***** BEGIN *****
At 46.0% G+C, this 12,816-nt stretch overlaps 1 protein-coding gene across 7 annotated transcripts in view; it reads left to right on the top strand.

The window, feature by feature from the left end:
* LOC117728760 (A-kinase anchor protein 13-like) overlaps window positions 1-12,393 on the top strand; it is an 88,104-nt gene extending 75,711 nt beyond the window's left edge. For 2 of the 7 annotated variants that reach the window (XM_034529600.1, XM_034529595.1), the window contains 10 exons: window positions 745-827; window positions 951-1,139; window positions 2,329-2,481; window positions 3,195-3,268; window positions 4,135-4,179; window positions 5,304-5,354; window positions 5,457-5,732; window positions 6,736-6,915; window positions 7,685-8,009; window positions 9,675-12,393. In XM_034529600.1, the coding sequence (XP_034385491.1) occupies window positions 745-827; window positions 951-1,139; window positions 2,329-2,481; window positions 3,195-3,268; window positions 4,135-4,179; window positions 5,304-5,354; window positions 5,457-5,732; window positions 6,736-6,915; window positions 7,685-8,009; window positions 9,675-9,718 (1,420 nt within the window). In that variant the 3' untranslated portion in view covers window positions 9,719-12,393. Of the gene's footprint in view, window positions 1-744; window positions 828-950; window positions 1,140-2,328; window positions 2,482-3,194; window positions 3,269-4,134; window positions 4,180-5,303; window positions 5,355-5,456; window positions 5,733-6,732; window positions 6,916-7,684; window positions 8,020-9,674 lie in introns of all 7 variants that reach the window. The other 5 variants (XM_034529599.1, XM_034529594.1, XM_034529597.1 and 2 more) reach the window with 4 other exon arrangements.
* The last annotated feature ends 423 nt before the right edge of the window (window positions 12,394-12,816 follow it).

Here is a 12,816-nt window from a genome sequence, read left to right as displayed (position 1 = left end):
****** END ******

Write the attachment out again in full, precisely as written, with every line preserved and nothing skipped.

At 46.0% G+C, this 12,816-nt stretch overlaps 1 protein-coding gene across 7 annotated transcripts in view; it reads left to right on the top strand.

The window, feature by feature from the left end:
* LOC117728760 (A-kinase anchor protein 13-like) overlaps window positions 1-12,393 on the top strand; it is an 88,104-nt gene extending 75,711 nt beyond the window's left edge. For 2 of the 7 annotated variants that reach the window (XM_034529600.1, XM_034529595.1), the window contains 10 exons: window positions 745-827; window positions 951-1,139; window positions 2,329-2,481; window positions 3,195-3,268; window positions 4,135-4,179; window positions 5,304-5,354; window positions 5,457-5,732; window positions 6,736-6,915; window positions 7,685-8,009; window positions 9,675-12,393. In XM_034529600.1, the coding sequence (XP_034385491.1) occupies window positions 745-827; window positions 951-1,139; window positions 2,329-2,481; window positions 3,195-3,268; window positions 4,135-4,179; window positions 5,304-5,354; window positions 5,457-5,732; window positions 6,736-6,915; window positions 7,685-8,009; window positions 9,675-9,718 (1,420 nt within the window). In that variant the 3' untranslated portion in view covers window positions 9,719-12,393. Of the gene's footprint in view, window positions 1-744; window positions 828-950; window positions 1,140-2,328; window positions 2,482-3,194; window positions 3,269-4,134; window positions 4,180-5,303; window positions 5,355-5,456; window positions 5,733-6,732; window positions 6,916-7,684; window positions 8,020-9,674 lie in introns of all 7 variants that reach the window. The other 5 variants (XM_034529599.1, XM_034529594.1, XM_034529597.1 and 2 more) reach the window with 4 other exon arrangements.
* The last annotated feature ends 423 nt before the right edge of the window (window positions 12,394-12,816 follow it).

Here is a 12,816-nt window from a genome sequence, read left to right as displayed (position 1 = left end):